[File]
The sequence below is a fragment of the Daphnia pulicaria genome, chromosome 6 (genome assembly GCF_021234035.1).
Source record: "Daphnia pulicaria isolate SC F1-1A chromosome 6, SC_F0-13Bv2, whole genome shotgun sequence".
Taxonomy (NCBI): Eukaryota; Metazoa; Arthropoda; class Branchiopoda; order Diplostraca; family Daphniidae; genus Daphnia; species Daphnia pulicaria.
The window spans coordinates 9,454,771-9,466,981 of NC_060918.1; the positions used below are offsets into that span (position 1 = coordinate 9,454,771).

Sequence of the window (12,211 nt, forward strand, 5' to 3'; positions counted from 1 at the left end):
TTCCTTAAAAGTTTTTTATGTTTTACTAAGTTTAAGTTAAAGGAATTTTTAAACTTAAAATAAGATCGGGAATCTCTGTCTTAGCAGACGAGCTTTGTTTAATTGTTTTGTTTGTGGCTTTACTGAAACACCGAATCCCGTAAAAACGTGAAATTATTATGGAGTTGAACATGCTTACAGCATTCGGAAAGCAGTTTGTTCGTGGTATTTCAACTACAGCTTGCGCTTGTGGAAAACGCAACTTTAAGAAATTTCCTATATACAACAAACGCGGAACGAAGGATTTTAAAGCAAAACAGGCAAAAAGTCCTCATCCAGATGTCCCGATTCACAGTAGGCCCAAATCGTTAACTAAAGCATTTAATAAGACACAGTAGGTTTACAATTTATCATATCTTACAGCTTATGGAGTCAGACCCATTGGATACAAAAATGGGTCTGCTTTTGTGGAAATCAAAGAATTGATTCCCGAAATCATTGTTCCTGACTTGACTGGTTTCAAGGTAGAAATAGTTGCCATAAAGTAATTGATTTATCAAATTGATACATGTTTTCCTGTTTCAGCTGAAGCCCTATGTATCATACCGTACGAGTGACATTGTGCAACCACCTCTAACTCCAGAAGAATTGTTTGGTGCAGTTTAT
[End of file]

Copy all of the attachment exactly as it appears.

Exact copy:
The sequence below is a fragment of the Daphnia pulicaria genome, chromosome 6 (genome assembly GCF_021234035.1).
Source record: "Daphnia pulicaria isolate SC F1-1A chromosome 6, SC_F0-13Bv2, whole genome shotgun sequence".
Taxonomy (NCBI): Eukaryota; Metazoa; Arthropoda; class Branchiopoda; order Diplostraca; family Daphniidae; genus Daphnia; species Daphnia pulicaria.
The window spans coordinates 9,454,771-9,466,981 of NC_060918.1; the positions used below are offsets into that span (position 1 = coordinate 9,454,771).

Sequence of the window (12,211 nt, forward strand, 5' to 3'; positions counted from 1 at the left end):
TTCCTTAAAAGTTTTTTATGTTTTACTAAGTTTAAGTTAAAGGAATTTTTAAACTTAAAATAAGATCGGGAATCTCTGTCTTAGCAGACGAGCTTTGTTTAATTGTTTTGTTTGTGGCTTTACTGAAACACCGAATCCCGTAAAAACGTGAAATTATTATGGAGTTGAACATGCTTACAGCATTCGGAAAGCAGTTTGTTCGTGGTATTTCAACTACAGCTTGCGCTTGTGGAAAACGCAACTTTAAGAAATTTCCTATATACAACAAACGCGGAACGAAGGATTTTAAAGCAAAACAGGCAAAAAGTCCTCATCCAGATGTCCCGATTCACAGTAGGCCCAAATCGTTAACTAAAGCATTTAATAAGACACAGTAGGTTTACAATTTATCATATCTTACAGCTTATGGAGTCAGACCCATTGGATACAAAAATGGGTCTGCTTTTGTGGAAATCAAAGAATTGATTCCCGAAATCATTGTTCCTGACTTGACTGGTTTCAAGGTAGAAATAGTTGCCATAAAGTAATTGATTTATCAAATTGATACATGTTTTCCTGTTTCAGCTGAAGCCCTATGTATCATACCGTACGAGTGACATTGTGCAACCACCTCTAACTCCAGAAGAATTGTTTGGTGCAGTTTAT